Overview of Lumbosacral MRI Findings in Jos University Teaching Hospital
Journal of BioMedical Research and Clinical Practice
Lumbosacral conditions are common disorders involving the soft tissues and bones of the low back. They may be due to underlying pathologies such as slipped disc, low back pain, TB spine, paraplegia, spinal tumour, degenerative disc disease, lumbosacral spondylosis, cord compression syndrome, traumatic spinal cord injury, caudaequina or fractures of any part of the vertebrae below T12 down to the gluteal fold. Degenerative disc disease, lumbar spondylosis, degenerative disc disease and exit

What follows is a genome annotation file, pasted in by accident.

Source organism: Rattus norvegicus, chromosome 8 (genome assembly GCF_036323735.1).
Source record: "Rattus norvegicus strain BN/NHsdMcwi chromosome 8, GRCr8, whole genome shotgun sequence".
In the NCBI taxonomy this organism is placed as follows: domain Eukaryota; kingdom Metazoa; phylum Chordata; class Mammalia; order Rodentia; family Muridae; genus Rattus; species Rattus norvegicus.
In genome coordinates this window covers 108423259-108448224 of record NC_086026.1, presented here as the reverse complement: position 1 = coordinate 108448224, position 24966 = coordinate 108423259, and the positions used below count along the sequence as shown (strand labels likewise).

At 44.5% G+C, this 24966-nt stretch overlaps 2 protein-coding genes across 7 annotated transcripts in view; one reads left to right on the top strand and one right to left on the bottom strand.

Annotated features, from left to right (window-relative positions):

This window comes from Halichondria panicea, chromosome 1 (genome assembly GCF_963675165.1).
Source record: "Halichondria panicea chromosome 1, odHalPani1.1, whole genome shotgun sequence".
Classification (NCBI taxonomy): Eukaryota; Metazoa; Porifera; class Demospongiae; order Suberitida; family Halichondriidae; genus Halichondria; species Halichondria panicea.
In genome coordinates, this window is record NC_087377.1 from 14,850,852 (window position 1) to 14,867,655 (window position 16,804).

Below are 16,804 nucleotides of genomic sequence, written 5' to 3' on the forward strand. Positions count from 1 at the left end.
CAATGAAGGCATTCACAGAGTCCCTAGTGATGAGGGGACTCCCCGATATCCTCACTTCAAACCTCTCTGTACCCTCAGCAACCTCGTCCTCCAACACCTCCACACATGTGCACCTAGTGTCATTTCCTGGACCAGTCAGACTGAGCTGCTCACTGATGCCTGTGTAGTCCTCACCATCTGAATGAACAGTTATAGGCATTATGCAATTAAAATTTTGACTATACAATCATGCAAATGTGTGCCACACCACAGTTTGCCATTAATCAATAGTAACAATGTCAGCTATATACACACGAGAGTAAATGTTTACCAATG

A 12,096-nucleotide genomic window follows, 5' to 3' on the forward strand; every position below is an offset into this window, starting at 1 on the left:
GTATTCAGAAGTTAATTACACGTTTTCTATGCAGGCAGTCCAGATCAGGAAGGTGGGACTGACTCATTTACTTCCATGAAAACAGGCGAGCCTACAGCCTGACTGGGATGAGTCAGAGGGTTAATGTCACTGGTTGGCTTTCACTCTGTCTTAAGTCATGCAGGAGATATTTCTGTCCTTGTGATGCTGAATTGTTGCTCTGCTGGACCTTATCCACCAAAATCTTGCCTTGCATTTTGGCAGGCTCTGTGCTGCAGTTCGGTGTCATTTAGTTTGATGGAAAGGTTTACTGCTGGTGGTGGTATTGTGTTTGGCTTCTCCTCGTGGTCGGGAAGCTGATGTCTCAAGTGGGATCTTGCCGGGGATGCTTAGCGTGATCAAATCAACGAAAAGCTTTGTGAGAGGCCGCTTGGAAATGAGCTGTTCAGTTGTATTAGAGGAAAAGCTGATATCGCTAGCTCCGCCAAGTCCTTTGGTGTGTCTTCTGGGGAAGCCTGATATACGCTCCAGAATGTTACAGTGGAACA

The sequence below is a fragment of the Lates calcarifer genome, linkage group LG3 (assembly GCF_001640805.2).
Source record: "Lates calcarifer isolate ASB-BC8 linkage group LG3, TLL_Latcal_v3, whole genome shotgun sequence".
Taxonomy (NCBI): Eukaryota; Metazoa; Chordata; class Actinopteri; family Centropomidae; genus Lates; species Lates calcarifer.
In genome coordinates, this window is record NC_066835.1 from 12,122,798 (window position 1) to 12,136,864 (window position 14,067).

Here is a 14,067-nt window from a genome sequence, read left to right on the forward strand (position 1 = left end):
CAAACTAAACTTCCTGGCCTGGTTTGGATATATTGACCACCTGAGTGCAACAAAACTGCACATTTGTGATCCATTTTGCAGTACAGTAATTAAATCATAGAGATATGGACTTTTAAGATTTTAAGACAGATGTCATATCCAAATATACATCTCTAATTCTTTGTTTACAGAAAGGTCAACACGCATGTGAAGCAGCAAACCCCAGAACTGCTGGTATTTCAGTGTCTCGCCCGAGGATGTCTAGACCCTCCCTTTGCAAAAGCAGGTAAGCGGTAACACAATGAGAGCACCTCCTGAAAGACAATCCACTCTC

... sease and exit nerve root compression are common findings in the MRI scan of patients with lumbosacral conditions. The MRI scan of patients with lumbosacral conditions seen between 2016 and 2017 were evaluated for the study. The features assessed were degenerative disc diseases, lumbar spondylosis, degenerative disc disease with exit nerve root compression, spinal cord contusion/injury, Pott's disease and lumbar spondylolisthesis. myelitis, lumbar spondylosis with degenerative disc disease, as well as lumbar fracture were also assessed. A total of 233 patients with lumbosacral pathologies were included in this study. There were 132 (56.7%) males and 101 (43.3%) females. Of all the patients with radiculopathies, patients with low back pain as the major indication constituted 23.2%, followed by those with lumbosacral spondylosis (19.3%), paraplegia (15.5%) and slipped disc (13.7%), while patients with caudaequina and spinal tumour represented 2.6% and 1.7% respectively. Degenerative disc disease was the most common finding representing 38.2% patients, followed by lumbar spondylosis (14.6%) and degenerative disc disease with exit nerve root compression (14.2%). Lumbar fracture was the least common finding in 1.3% of patients with lumbosacral conditions. MRI can be used to identify pathologies of lumbosacral tissues in a non-invasive manner. There was a high prevalence of radiculopathies in the lumbosacral spine of patients.